In Science, Patricia Fara rewrites science's past to provide new ways of understanding and questioning our modern technological society. Sweeping through the centuries from ancient Babylon right up to the latest hi-tech experiments in genetics and particle physics, Fara's book also ranges internationally, challenging notions of European superiority by emphasizing the importance of scientific projects based around the world, including revealing discussions of China and the Islamic Empire alongside the more familiar stories about Copernicus's sun-centered astronomy, Newton's gravity, and Darwin's theory of evolution.
We see for instance how Muslim leaders encouraged science by building massive libraries, hospitals, and astronomical observatories and we rediscover the significance of medieval Europe--long overlooked--where, surprisingly, religious institutions ensured science's survival, as the learning preserved in monasteries was subsequently developed in new and unique institutions: universities. Instead of focussing on esoteric experiments and abstract theories, she explains how science belongs to the practical world of war, politics, and business. And rather than glorifying scientists as idealized heroes, she tells true stories about real people--men (and some women) who needed to earn their living, who made mistakes, and who trampled down their rivals.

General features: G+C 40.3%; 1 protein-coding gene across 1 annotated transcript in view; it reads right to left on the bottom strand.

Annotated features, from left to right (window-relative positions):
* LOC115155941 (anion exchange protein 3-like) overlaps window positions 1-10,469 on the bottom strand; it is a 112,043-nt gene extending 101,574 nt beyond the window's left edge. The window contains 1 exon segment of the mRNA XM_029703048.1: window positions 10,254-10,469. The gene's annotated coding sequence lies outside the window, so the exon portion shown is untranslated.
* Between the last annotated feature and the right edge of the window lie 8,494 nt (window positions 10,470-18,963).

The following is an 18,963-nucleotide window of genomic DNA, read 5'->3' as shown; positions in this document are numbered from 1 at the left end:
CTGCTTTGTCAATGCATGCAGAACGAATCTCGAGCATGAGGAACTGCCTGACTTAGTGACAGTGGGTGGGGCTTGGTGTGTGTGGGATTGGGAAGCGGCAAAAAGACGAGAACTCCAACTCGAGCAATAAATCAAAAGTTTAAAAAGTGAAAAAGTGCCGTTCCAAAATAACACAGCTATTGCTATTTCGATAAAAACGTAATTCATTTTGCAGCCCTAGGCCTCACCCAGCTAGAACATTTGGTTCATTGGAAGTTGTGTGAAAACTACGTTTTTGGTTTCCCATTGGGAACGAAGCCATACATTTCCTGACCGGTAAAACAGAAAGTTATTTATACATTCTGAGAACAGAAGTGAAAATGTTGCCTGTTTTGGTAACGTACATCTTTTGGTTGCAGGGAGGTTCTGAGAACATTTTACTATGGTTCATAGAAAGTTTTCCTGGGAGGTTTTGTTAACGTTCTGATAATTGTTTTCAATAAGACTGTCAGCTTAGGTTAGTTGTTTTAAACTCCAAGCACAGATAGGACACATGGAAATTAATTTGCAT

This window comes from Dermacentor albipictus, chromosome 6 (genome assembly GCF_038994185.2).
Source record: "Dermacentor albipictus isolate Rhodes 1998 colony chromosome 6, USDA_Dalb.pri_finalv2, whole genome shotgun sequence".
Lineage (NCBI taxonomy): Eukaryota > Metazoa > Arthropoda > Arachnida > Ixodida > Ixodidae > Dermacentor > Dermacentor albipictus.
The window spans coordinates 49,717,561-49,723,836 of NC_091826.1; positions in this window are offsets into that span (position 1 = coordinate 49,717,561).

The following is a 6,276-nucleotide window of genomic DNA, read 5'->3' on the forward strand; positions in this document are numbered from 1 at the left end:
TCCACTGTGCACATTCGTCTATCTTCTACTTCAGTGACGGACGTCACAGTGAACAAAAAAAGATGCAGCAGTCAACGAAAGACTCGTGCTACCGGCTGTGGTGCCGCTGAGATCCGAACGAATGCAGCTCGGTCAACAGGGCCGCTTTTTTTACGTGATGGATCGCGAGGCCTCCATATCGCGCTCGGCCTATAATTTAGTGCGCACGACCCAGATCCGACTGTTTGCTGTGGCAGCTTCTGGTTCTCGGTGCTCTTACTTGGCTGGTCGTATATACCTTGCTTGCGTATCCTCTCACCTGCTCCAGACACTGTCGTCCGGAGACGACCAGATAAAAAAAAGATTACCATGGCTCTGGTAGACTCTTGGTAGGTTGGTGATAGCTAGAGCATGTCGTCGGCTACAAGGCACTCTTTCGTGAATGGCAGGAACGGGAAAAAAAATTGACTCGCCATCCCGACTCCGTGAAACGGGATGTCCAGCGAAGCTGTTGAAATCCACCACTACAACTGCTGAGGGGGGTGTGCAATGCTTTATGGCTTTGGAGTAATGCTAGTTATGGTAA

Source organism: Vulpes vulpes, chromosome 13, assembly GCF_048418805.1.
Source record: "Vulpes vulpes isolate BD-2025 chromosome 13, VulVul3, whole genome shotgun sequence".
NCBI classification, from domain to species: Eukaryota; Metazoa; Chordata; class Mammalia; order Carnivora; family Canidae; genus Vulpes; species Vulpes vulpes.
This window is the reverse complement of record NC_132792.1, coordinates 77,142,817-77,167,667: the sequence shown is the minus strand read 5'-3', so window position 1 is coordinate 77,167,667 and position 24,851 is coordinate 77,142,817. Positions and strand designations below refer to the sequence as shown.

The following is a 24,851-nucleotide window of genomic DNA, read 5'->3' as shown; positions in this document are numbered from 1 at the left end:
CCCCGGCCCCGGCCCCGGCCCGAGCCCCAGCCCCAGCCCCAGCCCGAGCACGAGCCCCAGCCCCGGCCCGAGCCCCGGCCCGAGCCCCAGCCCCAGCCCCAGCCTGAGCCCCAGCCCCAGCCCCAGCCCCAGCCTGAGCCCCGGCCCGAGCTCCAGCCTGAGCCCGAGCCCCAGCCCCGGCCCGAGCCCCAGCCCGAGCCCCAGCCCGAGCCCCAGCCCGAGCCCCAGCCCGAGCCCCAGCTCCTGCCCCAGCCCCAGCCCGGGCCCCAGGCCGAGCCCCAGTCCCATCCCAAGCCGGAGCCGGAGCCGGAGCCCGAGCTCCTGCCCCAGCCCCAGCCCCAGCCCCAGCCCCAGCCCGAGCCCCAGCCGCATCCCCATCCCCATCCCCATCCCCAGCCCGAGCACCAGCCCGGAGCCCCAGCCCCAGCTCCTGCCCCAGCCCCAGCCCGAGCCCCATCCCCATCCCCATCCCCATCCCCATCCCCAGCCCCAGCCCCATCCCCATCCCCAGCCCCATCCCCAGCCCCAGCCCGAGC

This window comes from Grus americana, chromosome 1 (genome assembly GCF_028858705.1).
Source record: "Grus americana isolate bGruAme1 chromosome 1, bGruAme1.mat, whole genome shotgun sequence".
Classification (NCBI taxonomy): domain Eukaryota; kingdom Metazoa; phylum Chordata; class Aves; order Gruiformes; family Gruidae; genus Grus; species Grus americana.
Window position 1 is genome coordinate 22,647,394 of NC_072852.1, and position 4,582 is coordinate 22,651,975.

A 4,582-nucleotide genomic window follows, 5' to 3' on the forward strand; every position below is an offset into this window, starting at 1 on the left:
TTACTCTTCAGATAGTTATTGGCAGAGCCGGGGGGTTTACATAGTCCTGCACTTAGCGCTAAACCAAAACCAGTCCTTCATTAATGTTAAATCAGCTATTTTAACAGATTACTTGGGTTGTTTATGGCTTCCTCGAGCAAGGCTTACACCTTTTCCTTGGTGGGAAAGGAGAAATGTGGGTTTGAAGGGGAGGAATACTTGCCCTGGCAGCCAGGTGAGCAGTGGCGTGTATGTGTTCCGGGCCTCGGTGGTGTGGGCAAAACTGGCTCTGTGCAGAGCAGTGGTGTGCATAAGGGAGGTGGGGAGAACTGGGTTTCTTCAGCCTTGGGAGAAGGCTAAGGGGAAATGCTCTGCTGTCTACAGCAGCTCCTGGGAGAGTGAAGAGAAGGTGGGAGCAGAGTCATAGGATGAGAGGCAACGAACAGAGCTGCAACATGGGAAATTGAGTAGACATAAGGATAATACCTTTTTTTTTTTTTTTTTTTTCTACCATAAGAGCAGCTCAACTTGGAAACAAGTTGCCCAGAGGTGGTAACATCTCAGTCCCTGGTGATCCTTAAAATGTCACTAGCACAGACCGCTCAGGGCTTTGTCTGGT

By showing how science "has been built up from knowledge and skills developed in other parts of the world" and how it "belongs to the world of war, politics, and business," Fara's (history and philosophy of science, Cambridge Univ.; Newton: The Making of a Genius) well-written book counteracts overly Eurocentric accounts that portray science history as the successive triumph of one scientific genius, experiment, or theory over another. A true introduction, it synthesizes an impressive amount of scholarship without overwhelming the reader with the usual scholarly apparatus. While there are few footnotes in the text, there is a "Special Sources" section citing primarily recent scholarly works that could easily serve as a gateway to a more in-depth investigation. Unfortunately, the scope of the book (4000 years in about 400 pages) leaves little room to explore in detail the movement of specific scientific ideas or practices across cultures or across time. Nonetheless, the book is unique for including non-Western sources, something that few books about the history of science for the nonspecialist do. Recommended for public and academic libraries, for the undergraduate reader. (Index not seen.)